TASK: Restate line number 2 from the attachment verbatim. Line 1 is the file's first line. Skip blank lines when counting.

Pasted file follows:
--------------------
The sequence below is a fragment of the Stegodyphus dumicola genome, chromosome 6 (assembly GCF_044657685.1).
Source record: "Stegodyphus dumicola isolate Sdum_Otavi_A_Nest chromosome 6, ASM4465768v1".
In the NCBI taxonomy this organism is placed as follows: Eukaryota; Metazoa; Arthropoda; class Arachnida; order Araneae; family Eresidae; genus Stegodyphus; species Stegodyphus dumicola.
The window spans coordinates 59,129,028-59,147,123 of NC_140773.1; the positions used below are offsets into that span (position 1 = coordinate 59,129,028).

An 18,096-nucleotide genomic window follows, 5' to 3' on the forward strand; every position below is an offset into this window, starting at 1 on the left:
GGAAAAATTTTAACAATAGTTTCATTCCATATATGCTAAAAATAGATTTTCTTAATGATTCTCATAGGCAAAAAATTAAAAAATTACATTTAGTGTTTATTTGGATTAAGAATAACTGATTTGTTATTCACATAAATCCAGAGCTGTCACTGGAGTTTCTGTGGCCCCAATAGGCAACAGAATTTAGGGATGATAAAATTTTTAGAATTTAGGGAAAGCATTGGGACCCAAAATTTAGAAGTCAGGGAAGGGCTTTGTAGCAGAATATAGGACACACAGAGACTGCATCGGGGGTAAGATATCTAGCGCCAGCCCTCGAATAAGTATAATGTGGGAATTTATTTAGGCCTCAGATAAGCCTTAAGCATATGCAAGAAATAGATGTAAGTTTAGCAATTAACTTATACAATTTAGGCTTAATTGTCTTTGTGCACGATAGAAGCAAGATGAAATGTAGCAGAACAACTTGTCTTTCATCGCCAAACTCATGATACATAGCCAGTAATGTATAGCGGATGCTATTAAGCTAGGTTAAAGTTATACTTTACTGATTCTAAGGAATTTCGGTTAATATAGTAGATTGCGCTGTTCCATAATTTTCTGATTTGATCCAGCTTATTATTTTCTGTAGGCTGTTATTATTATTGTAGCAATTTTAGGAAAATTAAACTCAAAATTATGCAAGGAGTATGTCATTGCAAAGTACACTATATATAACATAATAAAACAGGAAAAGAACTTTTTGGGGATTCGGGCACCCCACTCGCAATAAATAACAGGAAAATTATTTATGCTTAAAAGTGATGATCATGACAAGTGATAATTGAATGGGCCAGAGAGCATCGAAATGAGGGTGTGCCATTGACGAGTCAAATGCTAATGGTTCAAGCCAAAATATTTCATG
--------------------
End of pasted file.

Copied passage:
Source record: "Stegodyphus dumicola isolate Sdum_Otavi_A_Nest chromosome 6, ASM4465768v1".